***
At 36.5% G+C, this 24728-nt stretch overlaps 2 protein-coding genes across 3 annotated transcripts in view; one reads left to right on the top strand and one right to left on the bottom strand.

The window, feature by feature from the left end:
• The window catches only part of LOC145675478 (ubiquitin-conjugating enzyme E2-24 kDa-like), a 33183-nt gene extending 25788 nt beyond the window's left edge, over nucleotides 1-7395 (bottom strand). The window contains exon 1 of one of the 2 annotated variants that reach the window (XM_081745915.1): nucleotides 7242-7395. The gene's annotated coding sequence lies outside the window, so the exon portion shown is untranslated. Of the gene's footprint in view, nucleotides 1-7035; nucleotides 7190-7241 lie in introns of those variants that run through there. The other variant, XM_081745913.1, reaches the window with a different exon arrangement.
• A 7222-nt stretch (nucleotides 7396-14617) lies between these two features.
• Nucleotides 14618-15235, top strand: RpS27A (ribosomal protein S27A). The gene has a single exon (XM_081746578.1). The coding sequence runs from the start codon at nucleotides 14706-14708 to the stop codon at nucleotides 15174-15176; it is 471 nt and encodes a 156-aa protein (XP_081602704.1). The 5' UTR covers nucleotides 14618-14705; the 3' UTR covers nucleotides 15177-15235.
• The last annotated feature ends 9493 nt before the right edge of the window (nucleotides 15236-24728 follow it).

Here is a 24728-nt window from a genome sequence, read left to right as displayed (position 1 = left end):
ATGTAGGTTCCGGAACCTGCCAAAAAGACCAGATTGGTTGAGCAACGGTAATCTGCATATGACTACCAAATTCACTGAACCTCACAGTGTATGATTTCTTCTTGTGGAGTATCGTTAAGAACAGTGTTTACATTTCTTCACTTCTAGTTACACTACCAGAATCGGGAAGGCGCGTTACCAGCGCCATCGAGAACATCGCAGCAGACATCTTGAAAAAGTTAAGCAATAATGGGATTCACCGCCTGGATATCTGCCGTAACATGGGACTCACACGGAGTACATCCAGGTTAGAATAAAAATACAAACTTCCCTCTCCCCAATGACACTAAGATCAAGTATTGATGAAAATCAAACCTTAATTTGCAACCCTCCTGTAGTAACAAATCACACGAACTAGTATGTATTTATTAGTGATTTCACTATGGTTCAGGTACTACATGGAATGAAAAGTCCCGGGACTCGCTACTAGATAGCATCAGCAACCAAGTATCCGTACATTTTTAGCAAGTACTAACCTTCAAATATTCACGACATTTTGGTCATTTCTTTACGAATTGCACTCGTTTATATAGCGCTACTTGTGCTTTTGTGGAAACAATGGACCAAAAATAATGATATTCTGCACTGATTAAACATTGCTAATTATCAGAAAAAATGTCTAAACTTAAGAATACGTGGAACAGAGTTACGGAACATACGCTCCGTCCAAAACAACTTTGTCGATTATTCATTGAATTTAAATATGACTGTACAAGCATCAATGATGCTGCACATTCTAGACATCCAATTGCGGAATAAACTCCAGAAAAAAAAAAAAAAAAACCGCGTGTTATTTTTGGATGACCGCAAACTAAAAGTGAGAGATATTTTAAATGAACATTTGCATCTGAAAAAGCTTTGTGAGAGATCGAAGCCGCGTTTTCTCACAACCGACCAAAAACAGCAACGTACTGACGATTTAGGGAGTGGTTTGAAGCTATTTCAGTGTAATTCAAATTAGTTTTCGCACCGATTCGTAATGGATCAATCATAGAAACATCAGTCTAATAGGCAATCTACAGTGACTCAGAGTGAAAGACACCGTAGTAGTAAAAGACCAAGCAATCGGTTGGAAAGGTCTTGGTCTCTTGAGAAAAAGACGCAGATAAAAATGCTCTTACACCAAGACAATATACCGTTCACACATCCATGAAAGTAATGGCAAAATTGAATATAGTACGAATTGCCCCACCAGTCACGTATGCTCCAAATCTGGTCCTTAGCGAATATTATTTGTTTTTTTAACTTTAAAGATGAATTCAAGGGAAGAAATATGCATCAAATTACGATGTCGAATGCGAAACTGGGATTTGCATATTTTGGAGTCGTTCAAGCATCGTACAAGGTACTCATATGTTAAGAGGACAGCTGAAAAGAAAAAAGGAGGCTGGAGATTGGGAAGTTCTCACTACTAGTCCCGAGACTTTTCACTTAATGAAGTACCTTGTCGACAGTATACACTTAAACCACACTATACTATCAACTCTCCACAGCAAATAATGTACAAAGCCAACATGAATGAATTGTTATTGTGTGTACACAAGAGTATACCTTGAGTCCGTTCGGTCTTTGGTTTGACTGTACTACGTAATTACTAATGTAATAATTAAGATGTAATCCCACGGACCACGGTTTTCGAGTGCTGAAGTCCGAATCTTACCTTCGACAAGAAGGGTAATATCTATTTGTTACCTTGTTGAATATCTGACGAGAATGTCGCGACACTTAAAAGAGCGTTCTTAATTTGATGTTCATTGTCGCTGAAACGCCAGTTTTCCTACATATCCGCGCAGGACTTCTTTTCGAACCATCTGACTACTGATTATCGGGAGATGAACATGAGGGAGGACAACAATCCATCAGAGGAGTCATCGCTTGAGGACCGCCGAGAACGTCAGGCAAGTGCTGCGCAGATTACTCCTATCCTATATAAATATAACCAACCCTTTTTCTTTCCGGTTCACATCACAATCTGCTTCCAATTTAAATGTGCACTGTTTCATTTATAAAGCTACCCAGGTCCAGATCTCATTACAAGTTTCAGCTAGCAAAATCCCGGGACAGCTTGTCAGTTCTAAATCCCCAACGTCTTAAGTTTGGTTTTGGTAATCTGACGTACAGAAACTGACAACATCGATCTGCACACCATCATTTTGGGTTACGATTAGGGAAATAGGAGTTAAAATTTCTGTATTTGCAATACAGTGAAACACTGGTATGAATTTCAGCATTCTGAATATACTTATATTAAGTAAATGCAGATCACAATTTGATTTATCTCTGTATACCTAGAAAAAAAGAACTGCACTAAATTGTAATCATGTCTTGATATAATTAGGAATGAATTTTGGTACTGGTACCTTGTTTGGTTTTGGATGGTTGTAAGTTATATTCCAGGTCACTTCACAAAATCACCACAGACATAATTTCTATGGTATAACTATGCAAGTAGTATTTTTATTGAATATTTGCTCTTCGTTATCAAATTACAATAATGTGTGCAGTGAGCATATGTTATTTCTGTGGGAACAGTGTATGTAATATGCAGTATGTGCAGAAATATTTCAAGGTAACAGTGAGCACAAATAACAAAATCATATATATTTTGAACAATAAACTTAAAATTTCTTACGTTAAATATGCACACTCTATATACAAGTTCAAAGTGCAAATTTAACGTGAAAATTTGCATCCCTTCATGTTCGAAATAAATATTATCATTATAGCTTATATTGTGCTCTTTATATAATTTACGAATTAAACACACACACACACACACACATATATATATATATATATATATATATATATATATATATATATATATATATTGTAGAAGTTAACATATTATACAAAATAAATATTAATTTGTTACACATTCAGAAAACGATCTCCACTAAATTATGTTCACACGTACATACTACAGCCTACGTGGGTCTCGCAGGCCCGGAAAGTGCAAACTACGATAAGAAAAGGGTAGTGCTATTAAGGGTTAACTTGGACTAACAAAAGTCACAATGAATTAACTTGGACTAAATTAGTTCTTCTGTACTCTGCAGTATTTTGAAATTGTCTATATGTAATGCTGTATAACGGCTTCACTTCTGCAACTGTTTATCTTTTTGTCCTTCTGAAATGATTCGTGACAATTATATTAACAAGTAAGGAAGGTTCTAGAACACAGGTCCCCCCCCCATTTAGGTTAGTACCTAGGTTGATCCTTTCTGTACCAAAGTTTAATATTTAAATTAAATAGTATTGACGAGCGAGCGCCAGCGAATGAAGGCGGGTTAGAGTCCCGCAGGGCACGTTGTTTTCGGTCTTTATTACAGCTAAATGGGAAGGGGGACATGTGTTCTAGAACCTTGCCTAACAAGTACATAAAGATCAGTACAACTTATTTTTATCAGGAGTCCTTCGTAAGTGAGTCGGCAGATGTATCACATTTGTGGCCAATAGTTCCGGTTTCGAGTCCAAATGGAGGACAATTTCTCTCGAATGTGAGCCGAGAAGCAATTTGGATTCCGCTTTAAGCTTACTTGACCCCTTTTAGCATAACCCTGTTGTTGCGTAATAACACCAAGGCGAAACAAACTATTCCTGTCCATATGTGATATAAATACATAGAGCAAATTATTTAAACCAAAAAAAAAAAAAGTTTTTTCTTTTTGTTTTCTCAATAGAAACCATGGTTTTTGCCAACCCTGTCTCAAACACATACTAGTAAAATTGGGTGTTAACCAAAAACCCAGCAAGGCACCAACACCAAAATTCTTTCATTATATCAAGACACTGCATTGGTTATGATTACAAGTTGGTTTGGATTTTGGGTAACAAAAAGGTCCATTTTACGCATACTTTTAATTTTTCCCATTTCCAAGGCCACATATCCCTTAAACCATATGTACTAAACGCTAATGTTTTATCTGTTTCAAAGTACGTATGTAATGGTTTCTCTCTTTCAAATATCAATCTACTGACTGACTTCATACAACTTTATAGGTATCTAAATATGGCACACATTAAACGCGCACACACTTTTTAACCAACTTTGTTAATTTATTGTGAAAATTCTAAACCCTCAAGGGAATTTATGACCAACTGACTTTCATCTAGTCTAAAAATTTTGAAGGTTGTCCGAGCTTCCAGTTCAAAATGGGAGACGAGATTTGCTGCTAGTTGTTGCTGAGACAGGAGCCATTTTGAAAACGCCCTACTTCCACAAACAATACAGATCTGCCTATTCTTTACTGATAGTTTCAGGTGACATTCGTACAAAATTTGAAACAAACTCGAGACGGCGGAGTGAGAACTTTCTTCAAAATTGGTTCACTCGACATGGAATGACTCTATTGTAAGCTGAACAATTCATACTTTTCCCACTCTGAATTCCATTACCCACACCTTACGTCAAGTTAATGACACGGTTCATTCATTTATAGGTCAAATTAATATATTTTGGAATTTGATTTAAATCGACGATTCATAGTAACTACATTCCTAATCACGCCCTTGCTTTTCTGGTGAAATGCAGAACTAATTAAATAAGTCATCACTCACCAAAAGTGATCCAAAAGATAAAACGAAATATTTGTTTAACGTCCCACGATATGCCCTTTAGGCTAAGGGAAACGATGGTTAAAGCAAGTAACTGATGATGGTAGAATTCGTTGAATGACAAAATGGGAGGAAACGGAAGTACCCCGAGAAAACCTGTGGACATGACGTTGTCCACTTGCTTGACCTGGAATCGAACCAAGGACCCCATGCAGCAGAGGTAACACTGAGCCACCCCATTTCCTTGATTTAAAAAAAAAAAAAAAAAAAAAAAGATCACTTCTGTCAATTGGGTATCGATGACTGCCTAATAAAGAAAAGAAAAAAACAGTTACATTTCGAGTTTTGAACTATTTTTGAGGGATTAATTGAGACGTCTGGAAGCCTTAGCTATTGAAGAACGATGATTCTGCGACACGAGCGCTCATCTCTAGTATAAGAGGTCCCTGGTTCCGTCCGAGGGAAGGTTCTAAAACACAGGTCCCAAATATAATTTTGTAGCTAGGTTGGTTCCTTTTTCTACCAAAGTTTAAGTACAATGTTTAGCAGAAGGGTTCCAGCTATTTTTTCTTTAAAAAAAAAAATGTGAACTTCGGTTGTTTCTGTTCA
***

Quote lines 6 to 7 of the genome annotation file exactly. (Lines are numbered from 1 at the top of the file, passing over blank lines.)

• The last annotated feature ends 9493 nt before the right edge of the window (nucleotides 15236-24728 follow it).

Here is a 24728-nt window from a genome sequence, read left to right as displayed (position 1 = left end):